The complexities of digestion rival the most intricate biologic processes and are essential to health and well-being.
Often given little consideration compared to other major organ systems like cardiovascular and neurological, the complexities of digestion rival the most intricate biologic processes and are essential to health and well-being.
It all starts with chewing. Digestion is about taking in the food we eat, breaking it down into molecular forms, preparing it for absorption, followed by metabolism in the liver for utilization as the essential nutrients that sustain life.
During the process of chewing, the digestive enzyme amylase is secreted and begins the process of breaking down carbohydrates like breads, cereals, rice and potatoes. As these carbohydrates move along the digestive tract and into the small intestine, the pancreas secretes supplementary amylase to complete the process. Carbohydrates have been transformed into glucose molecules ready for absorption and utilization as the body’s primary form of energy.
In response to ingested proteins like meat, fish and tofu, the stomach secretes pepsin, which initiates the process of breaking down proteins into substances called amino acids. As this slurry of digesting proteins enters the small intestine, the pancreas secretes supplementary pepsin and the enzymes trypsin and chymotrypsin, which completes the activity of protein cleavage into amino acids ready for absorption and transportation to the liver where they will be metabolized into building blocks for cellular and tissue regeneration.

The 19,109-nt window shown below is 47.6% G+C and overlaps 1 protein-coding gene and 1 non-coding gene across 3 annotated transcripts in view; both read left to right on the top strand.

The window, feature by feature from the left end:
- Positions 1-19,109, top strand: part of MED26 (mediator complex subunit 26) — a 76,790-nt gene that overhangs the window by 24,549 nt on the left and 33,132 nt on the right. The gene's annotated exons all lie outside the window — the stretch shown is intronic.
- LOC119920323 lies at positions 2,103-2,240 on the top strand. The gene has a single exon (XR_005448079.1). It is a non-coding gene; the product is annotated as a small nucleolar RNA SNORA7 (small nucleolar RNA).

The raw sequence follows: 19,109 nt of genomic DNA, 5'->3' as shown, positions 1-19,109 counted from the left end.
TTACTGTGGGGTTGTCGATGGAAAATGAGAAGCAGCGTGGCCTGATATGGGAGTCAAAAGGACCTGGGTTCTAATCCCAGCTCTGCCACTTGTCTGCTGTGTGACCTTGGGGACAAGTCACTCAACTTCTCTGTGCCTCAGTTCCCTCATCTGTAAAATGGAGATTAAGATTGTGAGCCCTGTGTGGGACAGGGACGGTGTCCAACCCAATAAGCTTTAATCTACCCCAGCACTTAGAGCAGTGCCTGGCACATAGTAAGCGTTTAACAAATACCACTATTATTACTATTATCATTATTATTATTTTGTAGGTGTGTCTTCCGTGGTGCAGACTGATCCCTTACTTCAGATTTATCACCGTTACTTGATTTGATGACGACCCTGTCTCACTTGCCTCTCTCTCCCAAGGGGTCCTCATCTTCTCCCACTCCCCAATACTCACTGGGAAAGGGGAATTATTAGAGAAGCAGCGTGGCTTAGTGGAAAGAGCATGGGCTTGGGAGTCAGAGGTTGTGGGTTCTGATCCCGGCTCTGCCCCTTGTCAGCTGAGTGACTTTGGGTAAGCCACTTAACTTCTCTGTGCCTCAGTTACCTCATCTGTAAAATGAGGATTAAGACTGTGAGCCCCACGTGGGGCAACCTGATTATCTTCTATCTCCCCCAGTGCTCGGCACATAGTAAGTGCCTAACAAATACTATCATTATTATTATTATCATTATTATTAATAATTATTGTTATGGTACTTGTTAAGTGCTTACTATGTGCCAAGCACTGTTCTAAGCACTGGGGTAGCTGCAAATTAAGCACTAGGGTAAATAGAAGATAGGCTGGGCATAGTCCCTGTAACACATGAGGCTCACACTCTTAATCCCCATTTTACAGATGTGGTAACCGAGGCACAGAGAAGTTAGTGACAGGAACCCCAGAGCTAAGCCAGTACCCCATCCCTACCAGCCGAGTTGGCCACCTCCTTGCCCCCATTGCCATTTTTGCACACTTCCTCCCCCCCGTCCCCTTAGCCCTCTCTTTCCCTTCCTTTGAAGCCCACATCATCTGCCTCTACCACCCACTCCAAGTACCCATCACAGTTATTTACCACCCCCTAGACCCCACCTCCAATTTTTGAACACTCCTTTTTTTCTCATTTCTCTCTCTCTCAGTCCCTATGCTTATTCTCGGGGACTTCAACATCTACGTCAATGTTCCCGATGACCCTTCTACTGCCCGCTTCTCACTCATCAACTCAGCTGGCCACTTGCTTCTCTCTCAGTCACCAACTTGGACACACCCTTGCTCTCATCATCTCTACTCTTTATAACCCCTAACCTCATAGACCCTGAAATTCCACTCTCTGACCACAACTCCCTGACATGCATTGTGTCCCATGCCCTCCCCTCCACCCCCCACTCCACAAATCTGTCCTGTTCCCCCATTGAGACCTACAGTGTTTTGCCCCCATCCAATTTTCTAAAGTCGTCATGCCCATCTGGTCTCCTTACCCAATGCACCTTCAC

Foods containing fats like olives, nuts, soy and salmon are emulsified by bile acids secreted from the liver. Although bile is not officially an enzyme, it works to aid the action of lipase which is the primary enzyme for the cleavage of fats into fatty acids. Fatty acids serve as critical components of cell membranes, cellular energy and molecular building blocks for hormones and other biologically active substances.
Lactase, another digestive enzyme, digests milk and dairy products creating lactose. As a carbohydrate, lactose like glucose, provides the energy necessary to drive organ & cellular function.
Carroll, R., 2007. Gastrointestinal System: Digestive Enzyme. Online [available at]: https://www.sciencedirect.com/topics/biochemistry-genetics-and-molecular-biology/digestive-enzyme [Accessed] May 19, 2018.